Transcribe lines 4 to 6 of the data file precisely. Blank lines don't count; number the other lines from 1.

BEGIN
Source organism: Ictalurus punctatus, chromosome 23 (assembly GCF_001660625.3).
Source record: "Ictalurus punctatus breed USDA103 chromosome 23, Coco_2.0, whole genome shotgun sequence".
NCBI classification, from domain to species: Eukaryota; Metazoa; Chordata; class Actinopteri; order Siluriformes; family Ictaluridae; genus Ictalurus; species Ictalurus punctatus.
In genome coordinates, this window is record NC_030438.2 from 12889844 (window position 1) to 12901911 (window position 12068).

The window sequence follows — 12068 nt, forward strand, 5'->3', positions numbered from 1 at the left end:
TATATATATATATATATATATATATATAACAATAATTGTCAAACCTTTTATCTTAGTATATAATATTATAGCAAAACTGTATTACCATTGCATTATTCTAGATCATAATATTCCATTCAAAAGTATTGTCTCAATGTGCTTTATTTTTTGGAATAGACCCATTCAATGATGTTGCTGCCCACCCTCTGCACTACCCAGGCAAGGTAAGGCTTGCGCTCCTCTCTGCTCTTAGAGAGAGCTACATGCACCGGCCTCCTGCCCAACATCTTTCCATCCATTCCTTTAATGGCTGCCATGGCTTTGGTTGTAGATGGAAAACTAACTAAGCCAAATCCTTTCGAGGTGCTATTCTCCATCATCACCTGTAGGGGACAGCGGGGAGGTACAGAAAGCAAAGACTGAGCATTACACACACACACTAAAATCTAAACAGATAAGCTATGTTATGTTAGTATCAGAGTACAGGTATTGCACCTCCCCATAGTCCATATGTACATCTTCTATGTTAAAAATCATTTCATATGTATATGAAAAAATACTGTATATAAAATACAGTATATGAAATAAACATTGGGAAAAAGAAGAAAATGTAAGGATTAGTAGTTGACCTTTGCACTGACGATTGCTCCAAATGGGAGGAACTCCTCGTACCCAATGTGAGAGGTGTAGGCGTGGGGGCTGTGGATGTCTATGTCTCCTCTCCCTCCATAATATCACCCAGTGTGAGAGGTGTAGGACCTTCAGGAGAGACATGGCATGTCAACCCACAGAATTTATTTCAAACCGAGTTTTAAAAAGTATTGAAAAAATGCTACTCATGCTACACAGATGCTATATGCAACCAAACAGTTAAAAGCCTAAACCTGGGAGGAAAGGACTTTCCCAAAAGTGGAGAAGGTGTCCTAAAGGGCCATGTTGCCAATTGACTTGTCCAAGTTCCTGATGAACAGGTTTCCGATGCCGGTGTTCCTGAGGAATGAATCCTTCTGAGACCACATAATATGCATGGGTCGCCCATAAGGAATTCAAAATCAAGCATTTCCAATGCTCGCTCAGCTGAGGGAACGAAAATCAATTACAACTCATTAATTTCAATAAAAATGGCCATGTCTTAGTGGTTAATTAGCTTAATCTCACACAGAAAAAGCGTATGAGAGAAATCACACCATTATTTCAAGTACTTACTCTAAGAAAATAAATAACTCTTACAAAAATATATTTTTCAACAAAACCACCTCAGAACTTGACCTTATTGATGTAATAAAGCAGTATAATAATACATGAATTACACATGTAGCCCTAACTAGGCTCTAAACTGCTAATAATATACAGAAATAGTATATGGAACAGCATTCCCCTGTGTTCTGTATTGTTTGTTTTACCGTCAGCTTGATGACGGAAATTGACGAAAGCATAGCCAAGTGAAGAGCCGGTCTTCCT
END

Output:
In genome coordinates, this window is record NC_030438.2 from 12889844 (window position 1) to 12901911 (window position 12068).

The window sequence follows — 12068 nt, forward strand, 5'->3', positions numbered from 1 at the left end:
TATATATATATATATATATATATATATAACAATAATTGTCAAACCTTTTATCTTAGTATATAATATTATAGCAAAACTGTATTACCATTGCATTATTCTAGATCATAATATTCCATTCAAAAGTATTGTCTCAATGTGCTTTATTTTTTGGAATAGACCCATTCAATGATGTTGCTGCCCACCCTCTGCACTACCCAGGCAAGGTAAGGCTTGCGCTCCTCTCTGCTCTTAGAGAGAGCTACATGCACCGGCCTCCTGCCCAACATCTTTCCATCCATTCCTTTAATGGCTGCCATGGCTTTGGTTGTAGATGGAAAACTAACTAAGCCAAATCCTTTCGAGGTGCTATTCTCCATCATCACCTGTAGGGGACAGCGGGGAGGTACAGAAAGCAAAGACTGAGCATTACACACACACACTAAAATCTAAACAGATAAGCTATGTTATGTTAGTATCAGAGTACAGGTATTGCACCTCCCCATAGTCCATATGTACATCTTCTATGTTAAAAATCATTTCATATGTATATGAAAAAATACTGTATATAAAATACAGTATATGAAATAAACATTGGGAAAAAGAAGAAAATGTAAGGATTAGTAGTTGACCTTTGCACTGACGATTGCTCCAAATGGGAGGAACTCCTCGTACCCAATGTGAGAGGTGTAGGCGTGGGGGCTGTGGATGTCTATGTCTCCTCTCCCTCCATAATATCACCCAGTGTGAGAGGTGTAGGACCTTCAGGAGAGACATGGCATGTCAACCCACAGAATTTATTTCAAACCGAGTTTTAAAAAGTATTGAAAAAATGCTACTCATGCTACACAGATGCTATATGCAACCAAACAGTTAAAAGCCTAAACCTGGGAGGAAAGGACTTTCCCAAAAGTGGAGAAGGTGTCCTAAAGGGCCATGTTGCCAATTGACTTGTCCAAGTTCCTGATGAACAGGTTTCCGATGCCGGTGTTCCTGAGGAATGAATCCTTCTGAGACCACATAATATGCATGGGTCGCCCATAAGGAATTCAAAATCAAGCATTTCCAATGCTCGCTCAGCTGAGGGAACGAAAATCAATTACAACTCATTAATTTCAATAAAAATGGCCATGTCTTAGTGGTTAATTAGCTTAATCTCACACAGAAAAAGCGTATGAGAGAAATCACACCATTATTTCAAGTACTTACTCTAAGAAAATAAATAACTCTTACAAAAATATATTTTTCAACAAAACCACCTCAGAACTTGACCTTATTGATGTAATAAAGCAGTATAATAATACATGAATTACACATGTAGCCCTAACTAGGCTCTAAACTGCTAATAATATACAGAAATAGTATATGGAACAGCATTCCCCTGTGTTCTGTATTGTTTGTTTTACCGTCAGCTTGATGACGGAAATTGACGAAAGCATAGCCAAGTGAAGAGCCGGTCTTCCT